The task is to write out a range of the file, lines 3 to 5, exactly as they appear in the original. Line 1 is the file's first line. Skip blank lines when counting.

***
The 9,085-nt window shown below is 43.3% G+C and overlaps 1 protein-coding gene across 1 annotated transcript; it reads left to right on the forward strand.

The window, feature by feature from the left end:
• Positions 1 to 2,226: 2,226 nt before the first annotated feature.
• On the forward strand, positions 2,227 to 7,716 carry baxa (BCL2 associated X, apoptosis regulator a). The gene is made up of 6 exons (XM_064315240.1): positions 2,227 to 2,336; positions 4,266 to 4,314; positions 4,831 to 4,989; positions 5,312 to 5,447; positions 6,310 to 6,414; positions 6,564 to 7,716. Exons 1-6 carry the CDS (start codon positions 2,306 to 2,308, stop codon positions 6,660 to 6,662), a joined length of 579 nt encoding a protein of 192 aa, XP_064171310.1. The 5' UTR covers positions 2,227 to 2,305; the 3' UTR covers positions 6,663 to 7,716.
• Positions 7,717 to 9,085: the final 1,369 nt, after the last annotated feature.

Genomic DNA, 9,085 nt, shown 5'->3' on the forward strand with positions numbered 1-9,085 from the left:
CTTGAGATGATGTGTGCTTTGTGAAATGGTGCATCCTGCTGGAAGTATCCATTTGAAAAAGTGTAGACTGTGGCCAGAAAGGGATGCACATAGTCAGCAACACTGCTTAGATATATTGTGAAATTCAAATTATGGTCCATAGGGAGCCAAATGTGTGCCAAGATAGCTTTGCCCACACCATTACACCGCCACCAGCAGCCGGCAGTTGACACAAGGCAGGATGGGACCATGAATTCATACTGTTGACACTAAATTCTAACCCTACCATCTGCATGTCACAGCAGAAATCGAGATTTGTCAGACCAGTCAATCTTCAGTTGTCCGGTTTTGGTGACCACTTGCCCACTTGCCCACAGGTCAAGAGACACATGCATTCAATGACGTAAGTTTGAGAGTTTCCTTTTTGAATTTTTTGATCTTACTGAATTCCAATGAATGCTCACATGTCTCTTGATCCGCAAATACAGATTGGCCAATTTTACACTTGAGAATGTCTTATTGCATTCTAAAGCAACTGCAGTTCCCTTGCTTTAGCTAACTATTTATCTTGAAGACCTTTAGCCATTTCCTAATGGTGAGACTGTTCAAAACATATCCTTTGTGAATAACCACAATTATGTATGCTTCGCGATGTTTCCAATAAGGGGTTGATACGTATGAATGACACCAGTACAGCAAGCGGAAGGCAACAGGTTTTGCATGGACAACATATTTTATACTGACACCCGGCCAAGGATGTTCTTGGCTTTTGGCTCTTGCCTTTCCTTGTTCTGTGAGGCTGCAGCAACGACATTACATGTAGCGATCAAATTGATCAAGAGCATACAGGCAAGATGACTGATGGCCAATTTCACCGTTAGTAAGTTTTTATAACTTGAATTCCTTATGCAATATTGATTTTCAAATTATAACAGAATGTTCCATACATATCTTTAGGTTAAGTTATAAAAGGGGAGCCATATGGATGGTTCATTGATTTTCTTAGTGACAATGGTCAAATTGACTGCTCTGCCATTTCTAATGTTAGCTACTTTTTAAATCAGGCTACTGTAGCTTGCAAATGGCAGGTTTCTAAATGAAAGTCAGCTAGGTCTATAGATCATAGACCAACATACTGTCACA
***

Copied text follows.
• Positions 1 to 2,226: 2,226 nt before the first annotated feature.
• On the forward strand, positions 2,227 to 7,716 carry baxa (BCL2 associated X, apoptosis regulator a). The gene is made up of 6 exons (XM_064315240.1): positions 2,227 to 2,336; positions 4,266 to 4,314; positions 4,831 to 4,989; positions 5,312 to 5,447; positions 6,310 to 6,414; positions 6,564 to 7,716. Exons 1-6 carry the CDS (start codon positions 2,306 to 2,308, stop codon positions 6,660 to 6,662), a joined length of 579 nt encoding a protein of 192 aa, XP_064171310.1. The 5' UTR covers positions 2,227 to 2,305; the 3' UTR covers positions 6,663 to 7,716.
• Positions 7,717 to 9,085: the final 1,369 nt, after the last annotated feature.